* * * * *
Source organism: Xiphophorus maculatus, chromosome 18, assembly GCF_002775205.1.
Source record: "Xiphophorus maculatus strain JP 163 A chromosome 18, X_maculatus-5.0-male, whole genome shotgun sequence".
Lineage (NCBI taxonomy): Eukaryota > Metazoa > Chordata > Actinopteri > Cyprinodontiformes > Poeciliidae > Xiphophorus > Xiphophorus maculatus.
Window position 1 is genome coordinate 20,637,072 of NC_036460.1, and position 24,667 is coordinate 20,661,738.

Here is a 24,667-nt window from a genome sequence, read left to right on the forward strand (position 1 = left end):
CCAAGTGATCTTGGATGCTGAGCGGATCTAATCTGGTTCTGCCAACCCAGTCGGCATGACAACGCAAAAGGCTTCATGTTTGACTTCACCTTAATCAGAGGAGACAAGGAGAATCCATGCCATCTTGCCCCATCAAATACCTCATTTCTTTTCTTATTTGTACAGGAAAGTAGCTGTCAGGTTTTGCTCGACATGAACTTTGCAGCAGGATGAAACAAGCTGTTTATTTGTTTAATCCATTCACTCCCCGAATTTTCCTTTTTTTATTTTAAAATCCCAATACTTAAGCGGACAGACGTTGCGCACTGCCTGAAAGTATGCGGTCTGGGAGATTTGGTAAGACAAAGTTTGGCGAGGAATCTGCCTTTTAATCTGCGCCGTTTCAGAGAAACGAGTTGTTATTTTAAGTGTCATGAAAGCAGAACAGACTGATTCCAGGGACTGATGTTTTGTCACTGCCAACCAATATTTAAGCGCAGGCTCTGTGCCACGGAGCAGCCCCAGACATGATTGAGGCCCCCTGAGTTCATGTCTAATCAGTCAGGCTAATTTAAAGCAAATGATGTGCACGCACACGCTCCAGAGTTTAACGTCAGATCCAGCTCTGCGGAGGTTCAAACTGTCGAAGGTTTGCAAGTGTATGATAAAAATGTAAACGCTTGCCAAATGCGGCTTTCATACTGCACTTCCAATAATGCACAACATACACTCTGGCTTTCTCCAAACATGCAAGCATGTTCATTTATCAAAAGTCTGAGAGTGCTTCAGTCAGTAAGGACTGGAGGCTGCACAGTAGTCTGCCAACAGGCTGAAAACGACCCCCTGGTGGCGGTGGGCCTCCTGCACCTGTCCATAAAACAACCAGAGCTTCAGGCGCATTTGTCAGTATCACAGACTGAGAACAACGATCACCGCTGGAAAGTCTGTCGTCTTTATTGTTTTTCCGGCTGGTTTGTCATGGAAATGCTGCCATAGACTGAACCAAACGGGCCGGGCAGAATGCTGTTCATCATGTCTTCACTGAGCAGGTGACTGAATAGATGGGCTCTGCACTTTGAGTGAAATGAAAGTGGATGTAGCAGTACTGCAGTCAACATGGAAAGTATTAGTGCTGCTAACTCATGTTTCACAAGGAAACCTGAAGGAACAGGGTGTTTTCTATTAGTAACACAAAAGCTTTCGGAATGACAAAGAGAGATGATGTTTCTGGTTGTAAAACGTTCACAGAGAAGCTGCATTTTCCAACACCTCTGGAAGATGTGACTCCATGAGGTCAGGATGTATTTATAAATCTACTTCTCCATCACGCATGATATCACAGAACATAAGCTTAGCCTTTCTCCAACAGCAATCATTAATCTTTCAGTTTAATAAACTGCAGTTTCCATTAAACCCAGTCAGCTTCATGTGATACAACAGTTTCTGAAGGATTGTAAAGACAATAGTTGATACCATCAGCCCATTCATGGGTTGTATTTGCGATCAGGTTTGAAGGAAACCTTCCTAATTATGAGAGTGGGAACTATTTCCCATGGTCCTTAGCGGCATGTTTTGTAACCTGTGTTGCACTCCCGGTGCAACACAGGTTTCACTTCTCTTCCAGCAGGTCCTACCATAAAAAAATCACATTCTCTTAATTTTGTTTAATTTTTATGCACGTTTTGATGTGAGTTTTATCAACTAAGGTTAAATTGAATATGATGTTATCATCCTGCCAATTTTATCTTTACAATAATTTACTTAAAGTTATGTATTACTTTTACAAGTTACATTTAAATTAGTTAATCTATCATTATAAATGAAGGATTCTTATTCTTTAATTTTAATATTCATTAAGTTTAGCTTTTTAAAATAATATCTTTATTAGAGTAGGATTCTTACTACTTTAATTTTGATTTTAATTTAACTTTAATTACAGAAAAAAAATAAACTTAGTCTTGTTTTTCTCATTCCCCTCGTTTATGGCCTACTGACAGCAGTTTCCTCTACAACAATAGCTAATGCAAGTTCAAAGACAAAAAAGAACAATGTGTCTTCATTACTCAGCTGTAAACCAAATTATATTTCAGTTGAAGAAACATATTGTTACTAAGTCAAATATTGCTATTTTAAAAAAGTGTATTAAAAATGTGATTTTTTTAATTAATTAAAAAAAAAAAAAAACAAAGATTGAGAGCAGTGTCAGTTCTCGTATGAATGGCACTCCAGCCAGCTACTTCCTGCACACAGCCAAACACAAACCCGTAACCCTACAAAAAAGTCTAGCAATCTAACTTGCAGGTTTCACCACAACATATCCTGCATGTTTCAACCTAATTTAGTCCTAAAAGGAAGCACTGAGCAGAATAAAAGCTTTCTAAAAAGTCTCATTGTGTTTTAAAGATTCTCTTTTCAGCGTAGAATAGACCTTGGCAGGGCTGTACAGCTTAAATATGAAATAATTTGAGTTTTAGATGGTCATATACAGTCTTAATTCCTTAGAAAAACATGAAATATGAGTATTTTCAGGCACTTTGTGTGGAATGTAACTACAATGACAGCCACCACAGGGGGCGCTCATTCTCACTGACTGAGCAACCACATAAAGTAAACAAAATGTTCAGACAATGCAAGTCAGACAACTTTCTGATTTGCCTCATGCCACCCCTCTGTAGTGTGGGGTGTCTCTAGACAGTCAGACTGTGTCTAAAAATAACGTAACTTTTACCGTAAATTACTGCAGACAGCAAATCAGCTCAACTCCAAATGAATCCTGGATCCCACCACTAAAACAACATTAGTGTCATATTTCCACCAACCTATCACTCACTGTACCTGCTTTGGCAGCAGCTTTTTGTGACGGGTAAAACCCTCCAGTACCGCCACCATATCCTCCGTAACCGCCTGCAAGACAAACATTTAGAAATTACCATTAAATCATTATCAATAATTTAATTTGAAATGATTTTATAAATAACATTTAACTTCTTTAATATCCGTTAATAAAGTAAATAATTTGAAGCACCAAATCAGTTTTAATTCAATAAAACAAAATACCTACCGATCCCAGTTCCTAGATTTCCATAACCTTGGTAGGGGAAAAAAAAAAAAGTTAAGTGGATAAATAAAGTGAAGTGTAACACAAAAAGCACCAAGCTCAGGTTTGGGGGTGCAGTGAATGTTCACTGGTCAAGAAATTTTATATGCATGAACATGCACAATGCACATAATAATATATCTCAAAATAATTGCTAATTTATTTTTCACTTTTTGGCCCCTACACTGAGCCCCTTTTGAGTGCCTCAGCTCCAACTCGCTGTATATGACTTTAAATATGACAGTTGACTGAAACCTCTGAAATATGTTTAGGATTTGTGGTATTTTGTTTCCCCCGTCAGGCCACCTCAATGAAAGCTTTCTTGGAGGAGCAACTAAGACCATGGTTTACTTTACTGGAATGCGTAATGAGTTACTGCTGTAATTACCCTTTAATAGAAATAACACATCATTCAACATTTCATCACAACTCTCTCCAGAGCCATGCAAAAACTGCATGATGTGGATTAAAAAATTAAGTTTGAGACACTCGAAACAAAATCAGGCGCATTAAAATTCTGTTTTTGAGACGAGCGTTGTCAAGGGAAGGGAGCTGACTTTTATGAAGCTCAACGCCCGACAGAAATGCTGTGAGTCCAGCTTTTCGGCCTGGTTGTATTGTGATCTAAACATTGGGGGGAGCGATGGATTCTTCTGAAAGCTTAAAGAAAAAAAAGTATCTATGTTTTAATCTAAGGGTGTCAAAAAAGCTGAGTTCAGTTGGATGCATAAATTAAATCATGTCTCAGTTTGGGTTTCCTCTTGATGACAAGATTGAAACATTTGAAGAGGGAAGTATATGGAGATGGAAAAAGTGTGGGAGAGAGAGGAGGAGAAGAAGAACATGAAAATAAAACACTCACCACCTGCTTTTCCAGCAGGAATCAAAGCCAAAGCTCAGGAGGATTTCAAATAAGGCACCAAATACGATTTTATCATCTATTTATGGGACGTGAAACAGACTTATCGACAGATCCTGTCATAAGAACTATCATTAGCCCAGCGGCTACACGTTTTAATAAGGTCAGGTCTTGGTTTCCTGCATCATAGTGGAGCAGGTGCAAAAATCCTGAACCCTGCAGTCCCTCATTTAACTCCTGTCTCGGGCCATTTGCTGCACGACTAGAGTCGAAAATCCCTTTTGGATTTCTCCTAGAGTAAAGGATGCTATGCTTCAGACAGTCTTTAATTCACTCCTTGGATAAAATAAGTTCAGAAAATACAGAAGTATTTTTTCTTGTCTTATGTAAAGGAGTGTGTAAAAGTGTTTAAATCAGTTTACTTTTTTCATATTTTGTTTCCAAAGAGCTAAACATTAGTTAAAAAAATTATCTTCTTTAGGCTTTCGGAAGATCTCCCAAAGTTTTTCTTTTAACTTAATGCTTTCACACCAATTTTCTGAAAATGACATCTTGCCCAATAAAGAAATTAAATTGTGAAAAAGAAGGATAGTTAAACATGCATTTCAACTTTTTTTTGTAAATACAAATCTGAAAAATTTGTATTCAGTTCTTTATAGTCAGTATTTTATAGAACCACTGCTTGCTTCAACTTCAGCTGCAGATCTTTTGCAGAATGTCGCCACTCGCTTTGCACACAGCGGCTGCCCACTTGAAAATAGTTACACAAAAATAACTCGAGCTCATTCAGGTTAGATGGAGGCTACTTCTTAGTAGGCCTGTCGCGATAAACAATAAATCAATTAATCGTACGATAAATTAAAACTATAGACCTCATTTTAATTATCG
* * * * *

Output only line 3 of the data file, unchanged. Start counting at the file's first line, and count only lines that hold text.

Lineage (NCBI taxonomy): Eukaryota > Metazoa > Chordata > Actinopteri > Cyprinodontiformes > Poeciliidae > Xiphophorus > Xiphophorus maculatus.